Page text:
Subject: General Tech | July 1, 2018 - 11:03 PM | Scott Michaud
Tagged: speedrun, gdq, charity, pc gaming
While there are still a few late donations coming in, the Summer Games Done Quick 2018 event has ended with a seven-hour run of Final Fantasy VI… and $2.1 million USD. This donation amount ranks it as first place of all Summer Games Done Quick events by almost $400,000 dollars (and third place of all Games Done Quick events).
Its last day, however, did not break $1 million dollars, unlike what we’ve seen in Awesome Games Done Quick. I was expecting, assuming it would have a similar last day, that SGDQ 2018 to be the highest grossing of all events when I went to bed on Friday night / Saturday morning, but it didn’t. I don’t know why. The line-up seemed good, especially with the Super Mario Odyssey donation incentive being met, but it brought in just a little less by the end.
(It’s possible that they calculate their values slightly lower this year, because they kept saying that the donation total doesn’t include their sponsors at the end, but I don’t think that’s the case.)
Even though its last day was slightly low, relative to previous years, breaking $2 million USD is still amazing for Doctors Without Borders. I was out of town for much of the event, but, if I were to pick a highlight from what I’ve seen, it would probably be the TAS block at the end of the second-last day. The tool-assisted runs were interesting, and the creative segment involved taking over F-Zero GX to connect with a Gameboy Advance and play a 3D cutscene via zero-day exploits. It’s worth checking out when it comes out on their YouTube channel if you missed it live.
The next event will be Games Done Quick Express in October (during TwitchCon). Awesome Games Done Quick 2019 will follow on January 6th – 13th in Rockville, Maryland.
If you cannot wait that long, then you can check out ESA Summer, from the European Speedrunner Assembly, running from July 21st at 10am (North American EDT) through some time in the afternoon or evening (North American EDT) of July 28th. It's run by a different organization, but it's a similar blend of fast video games and charity donations.
Subject: Mobile | June 29, 2018 - 06:34 PM | Jeremy Hellstrom
Tagged: Chromebook, acer, tablet, chrome os, Tab 10
Featuring a 9.7" 2048×1536 IPS touchscreen powered by a Mali T860, an OP1 which is a dual-core Cortex A72 and quad-core Cortex A53 with 4GB LPDDR3 and 34GB of local storage the $330 Acer Tab 10 sounds quite interesting. The performance of the OP1 chip falls behind the pack, falling behind even the Tab S3 however this extends the battery life, Ars Technica saw it last 651 minutes in their WiFi test. Along with the tablet you get a Wacom stylus, which is effective for note taking and simple sketches, though the tablet does not offer real time writing to text which could be a turn off. Also worth mentioning is the USB-C 3.1 Gen 1 port that charges the tablet but can also be used for data transfer or connecting to an external monitor.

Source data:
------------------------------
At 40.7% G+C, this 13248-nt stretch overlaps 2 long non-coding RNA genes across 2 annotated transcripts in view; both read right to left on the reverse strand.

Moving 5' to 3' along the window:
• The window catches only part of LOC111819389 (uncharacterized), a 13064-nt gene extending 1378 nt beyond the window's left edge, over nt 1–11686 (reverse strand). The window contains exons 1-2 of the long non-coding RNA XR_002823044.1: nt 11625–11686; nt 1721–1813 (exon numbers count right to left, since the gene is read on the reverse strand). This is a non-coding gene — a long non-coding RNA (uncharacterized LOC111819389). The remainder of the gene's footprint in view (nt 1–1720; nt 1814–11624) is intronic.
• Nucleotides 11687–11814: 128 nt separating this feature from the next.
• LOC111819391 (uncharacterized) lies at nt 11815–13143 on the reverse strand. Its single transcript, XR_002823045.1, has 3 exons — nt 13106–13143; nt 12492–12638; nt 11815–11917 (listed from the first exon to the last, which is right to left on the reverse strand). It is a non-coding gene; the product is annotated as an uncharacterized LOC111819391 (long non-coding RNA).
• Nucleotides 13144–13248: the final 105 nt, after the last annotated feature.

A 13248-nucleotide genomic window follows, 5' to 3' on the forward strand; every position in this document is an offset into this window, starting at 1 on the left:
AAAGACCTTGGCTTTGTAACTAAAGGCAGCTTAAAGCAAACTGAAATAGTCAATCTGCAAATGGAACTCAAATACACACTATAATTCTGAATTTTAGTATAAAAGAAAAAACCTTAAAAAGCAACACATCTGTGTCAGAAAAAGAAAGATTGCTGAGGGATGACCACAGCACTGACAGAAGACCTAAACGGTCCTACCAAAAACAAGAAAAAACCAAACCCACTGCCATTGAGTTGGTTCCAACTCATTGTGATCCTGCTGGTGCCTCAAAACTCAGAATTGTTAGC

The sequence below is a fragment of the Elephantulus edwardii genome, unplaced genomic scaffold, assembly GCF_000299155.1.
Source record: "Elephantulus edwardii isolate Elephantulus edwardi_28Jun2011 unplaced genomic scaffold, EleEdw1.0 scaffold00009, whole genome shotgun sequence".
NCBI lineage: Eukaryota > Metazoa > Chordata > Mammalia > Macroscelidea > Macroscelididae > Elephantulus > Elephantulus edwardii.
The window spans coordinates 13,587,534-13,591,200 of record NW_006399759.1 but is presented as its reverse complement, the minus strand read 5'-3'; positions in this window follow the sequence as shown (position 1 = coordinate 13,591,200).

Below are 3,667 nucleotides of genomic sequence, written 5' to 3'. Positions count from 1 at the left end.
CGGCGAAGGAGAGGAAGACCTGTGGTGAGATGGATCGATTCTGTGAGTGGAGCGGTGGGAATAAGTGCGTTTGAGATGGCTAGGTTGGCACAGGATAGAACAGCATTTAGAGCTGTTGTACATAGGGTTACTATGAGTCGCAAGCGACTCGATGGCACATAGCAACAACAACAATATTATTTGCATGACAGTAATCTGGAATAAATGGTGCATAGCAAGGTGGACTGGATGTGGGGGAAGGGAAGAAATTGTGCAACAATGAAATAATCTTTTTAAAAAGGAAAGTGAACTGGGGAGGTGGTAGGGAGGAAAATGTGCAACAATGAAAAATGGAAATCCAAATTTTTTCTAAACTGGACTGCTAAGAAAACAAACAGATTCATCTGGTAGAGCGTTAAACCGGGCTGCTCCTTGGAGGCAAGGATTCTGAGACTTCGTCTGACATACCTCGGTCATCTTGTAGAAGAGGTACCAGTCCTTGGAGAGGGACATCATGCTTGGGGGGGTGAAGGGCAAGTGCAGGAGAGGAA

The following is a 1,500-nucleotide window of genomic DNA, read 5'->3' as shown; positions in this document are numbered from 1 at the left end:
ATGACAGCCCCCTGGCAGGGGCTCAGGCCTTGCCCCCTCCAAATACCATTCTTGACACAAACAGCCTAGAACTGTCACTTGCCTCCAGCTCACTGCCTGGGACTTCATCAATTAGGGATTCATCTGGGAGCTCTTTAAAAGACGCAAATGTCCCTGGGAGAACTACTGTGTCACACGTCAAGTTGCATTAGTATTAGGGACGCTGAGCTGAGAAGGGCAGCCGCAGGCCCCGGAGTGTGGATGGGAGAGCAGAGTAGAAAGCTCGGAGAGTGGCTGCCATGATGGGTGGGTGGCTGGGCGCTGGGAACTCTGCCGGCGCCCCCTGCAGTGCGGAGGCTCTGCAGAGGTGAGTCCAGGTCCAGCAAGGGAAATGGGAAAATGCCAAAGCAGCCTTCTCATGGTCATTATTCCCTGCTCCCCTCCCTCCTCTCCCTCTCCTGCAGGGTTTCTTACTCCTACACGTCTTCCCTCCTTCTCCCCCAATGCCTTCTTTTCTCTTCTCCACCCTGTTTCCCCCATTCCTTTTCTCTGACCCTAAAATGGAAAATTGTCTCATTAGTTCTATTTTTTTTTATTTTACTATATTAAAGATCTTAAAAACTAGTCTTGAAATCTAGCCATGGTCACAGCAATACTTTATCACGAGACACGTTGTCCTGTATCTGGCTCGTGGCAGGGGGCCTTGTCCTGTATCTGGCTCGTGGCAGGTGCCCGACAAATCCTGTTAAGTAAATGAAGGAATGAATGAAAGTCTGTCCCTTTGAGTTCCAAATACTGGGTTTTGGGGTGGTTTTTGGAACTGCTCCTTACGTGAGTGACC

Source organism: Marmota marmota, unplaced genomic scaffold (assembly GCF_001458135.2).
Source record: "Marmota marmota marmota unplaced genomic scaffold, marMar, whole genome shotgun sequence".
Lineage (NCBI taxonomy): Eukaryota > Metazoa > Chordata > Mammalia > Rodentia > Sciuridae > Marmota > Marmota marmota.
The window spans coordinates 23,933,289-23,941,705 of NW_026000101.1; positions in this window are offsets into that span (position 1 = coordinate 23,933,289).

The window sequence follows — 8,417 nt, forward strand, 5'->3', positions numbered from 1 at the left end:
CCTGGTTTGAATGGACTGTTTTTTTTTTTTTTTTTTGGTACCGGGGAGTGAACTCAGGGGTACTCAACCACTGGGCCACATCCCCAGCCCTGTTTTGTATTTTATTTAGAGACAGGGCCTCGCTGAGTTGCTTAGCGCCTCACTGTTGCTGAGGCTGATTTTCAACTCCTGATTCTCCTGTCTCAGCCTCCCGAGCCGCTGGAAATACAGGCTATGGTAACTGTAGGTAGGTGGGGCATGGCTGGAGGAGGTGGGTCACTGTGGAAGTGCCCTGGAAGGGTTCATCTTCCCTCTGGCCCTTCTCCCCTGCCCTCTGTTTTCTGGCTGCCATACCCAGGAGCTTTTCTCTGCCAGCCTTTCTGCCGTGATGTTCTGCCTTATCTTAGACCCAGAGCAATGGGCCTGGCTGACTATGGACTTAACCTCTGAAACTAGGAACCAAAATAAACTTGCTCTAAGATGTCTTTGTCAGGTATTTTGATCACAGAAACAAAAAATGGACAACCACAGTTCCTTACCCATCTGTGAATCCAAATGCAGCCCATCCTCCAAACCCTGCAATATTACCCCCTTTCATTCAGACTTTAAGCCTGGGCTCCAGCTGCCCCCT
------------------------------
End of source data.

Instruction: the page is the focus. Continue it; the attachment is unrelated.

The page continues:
It might not be great for architects and artists but for a student this might be a great low cost mobile tool.
"Chrome OS took over schools with clamshells, but now Google is shaking things up with slabs. After a spring announcement, Acer has built the first Chrome OS tablet, the $329 Chromebook Tab 10, to give teachers and students a more flexible device to use for schoolwork both in and out of the classroom."
Here are some more Mobile articles from around the web:
More Mobile Articles
- HTC U12+: You said we should wait and review the retail product. Hate to break it to you, but... @ The Register
- Sony Xperia XZ2 Compact vs Xperia XZ1 Compact @ The Inquirer
- OnePlus 6 @ Kitguru
- HP Spectre x360 15 @ The Inquirer
- Cyberpower Tracer III @ Kitguru
- Asus Zenbook 3 Deluxe UX490 @ Kitguru
Motherboard manufacturer Biostar is expanding its solid state drive lineup with the launch of the M500 M.2 2280 SSD which appears to be the company’s first PCI-E NVMe SSD (it is not the first M.2 but those drives used SATA). The new Biostar M500 SSD uses 3D TLC NAND flash and supports NVMe 1.2 protocol and the PCI-E x2 interface. The exact controller and flash chips used have not yet been revealed, however.
Biostar continues its gamer / racing aesthetics with the new drive featuring a black heatsink with two LEDs that serve a utilitarian purpose. One LED shows the temperature of thebdrive at a glance (red/yellow/green) while the other LED shows data transmit activity and also shows which PCi-E mode (2.0 / 3.0) the drive is in.
The M500 SSD uses up to 1.7W while reading. it comes in four SKUs including 128 GB, 256 GB, 512 GB, and 1TB capacities with either 256 MB. 512 MB, or 1 GB of DDR3L cache respectively.